Linguistic metathesis most often involves R and L, the "liquid" consonants: flimsy was created from filmsy by metathesis, linguist Robert Beard writes.
When we say perogative forprerogative or perscription for prescription, we commit metathesis, switching the positions of the R and E. In some dialects of English ask is metathesized to aks and another common speech error is the pronunciation of foliage as foilage, switching the L and the I. Southerners love metathesis: their pronunciations of pretty as perty, and difference [di-frêns] as differnce all reflect this proclivity.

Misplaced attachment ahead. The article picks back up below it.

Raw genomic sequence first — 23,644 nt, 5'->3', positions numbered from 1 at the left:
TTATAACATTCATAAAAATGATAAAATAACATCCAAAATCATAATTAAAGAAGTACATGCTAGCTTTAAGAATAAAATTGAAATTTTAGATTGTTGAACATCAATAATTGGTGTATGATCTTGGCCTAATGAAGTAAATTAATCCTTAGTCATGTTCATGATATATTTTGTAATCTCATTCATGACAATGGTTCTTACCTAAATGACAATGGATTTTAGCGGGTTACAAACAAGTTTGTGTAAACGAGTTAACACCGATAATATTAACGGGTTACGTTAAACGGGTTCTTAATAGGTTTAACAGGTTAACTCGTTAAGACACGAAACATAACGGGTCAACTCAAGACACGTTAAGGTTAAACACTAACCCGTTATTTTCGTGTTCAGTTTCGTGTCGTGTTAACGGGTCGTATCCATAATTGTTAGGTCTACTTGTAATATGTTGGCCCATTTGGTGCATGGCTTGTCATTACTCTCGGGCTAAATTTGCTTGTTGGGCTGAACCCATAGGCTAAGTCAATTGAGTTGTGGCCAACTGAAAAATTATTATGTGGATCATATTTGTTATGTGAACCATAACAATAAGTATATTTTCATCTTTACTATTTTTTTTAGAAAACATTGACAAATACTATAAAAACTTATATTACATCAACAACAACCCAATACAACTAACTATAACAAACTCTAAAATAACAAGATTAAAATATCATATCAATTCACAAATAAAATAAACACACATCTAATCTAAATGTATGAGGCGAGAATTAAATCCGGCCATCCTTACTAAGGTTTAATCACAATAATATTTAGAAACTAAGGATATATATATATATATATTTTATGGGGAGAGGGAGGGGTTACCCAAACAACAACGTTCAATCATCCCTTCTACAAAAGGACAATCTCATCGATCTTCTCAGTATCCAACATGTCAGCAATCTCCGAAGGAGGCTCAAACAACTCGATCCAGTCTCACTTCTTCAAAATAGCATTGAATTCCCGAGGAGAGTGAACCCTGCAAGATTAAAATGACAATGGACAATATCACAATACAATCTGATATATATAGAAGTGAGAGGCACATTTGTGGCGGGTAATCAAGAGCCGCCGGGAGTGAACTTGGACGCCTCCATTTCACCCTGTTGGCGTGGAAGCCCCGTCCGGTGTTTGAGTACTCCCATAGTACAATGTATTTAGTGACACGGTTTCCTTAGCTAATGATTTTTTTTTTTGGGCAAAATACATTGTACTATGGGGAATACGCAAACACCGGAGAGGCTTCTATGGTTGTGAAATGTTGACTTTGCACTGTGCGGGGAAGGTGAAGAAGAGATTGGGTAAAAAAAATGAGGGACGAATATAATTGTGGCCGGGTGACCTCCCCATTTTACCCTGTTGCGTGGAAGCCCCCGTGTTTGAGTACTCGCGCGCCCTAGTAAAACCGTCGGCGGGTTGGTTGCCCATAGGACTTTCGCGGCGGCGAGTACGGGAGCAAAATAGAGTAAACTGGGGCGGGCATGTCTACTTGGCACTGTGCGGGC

In use: We have our choice of metathetic or metathetical for the adjective, and -ly may be added to the latter for the adverb:metathetically. The verb is a predictable metathesize, as two sounds might metathesize in a word.History: Metathesis is a Late Latin noun based on the Greek verb metatithenai "to transpose". This verb consists of meta "beyond, over" + tithenai "to place". Meta comes from the same source as English mid and middle. Apparently, it originally meant "between", for that is the meaning of Russian mezhdu, which comes from the same word. Tithenai comes from an earlier form dhe-ti-, the source of English deed and do.